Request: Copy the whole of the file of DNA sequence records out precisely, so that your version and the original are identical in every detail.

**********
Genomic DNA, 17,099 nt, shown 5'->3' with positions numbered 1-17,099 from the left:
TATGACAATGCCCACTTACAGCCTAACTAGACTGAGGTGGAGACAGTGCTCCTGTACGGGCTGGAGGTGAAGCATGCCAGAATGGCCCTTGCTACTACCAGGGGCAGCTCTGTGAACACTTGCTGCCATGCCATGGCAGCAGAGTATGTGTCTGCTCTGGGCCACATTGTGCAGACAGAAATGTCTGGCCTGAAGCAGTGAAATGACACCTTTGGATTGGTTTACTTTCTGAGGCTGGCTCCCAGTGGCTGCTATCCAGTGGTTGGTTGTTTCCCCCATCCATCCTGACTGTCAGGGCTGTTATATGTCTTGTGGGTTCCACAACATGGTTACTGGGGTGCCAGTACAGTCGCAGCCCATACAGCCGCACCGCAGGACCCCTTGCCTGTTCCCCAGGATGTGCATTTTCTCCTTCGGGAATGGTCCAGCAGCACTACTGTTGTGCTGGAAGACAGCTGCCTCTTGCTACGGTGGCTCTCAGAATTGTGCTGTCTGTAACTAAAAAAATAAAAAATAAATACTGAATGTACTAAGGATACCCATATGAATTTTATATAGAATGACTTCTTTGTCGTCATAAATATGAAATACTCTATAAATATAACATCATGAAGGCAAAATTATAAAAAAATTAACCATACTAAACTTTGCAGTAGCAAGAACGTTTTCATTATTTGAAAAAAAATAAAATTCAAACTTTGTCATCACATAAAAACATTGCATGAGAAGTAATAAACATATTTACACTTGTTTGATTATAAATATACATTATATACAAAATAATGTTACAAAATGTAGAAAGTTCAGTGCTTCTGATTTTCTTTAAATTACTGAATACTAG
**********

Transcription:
Genomic DNA, 17,099 nt, shown 5'->3' with positions numbered 1-17,099 from the left:
TATGACAATGCCCACTTACAGCCTAACTAGACTGAGGTGGAGACAGTGCTCCTGTACGGGCTGGAGGTGAAGCATGCCAGAATGGCCCTTGCTACTACCAGGGGCAGCTCTGTGAACACTTGCTGCCATGCCATGGCAGCAGAGTATGTGTCTGCTCTGGGCCACATTGTGCAGACAGAAATGTCTGGCCTGAAGCAGTGAAATGACACCTTTGGATTGGTTTACTTTCTGAGGCTGGCTCCCAGTGGCTGCTATCCAGTGGTTGGTTGTTTCCCCCATCCATCCTGACTGTCAGGGCTGTTATATGTCTTGTGGGTTCCACAACATGGTTACTGGGGTGCCAGTACAGTCGCAGCCCATACAGCCGCACCGCAGGACCCCTTGCCTGTTCCCCAGGATGTGCATTTTCTCCTTCGGGAATGGTCCAGCAGCACTACTGTTGTGCTGGAAGACAGCTGCCTCTTGCTACGGTGGCTCTCAGAATTGTGCTGTCTGTAACTAAAAAAATAAAAAATAAATACTGAATGTACTAAGGATACCCATATGAATTTTATATAGAATGACTTCTTTGTCGTCATAAATATGAAATACTCTATAAATATAACATCATGAAGGCAAAATTATAAAAAAATTAACCATACTAAACTTTGCAGTAGCAAGAACGTTTTCATTATTTGAAAAAAAATAAAATTCAAACTTTGTCATCACATAAAAACATTGCATGAGAAGTAATAAACATATTTACACTTGTTTGATTATAAATATACATTATATACAAAATAATGTTACAAAATGTAGAAAGTTCAGTGCTTCTGATTTTCTTTAAATTACTGAATACTAG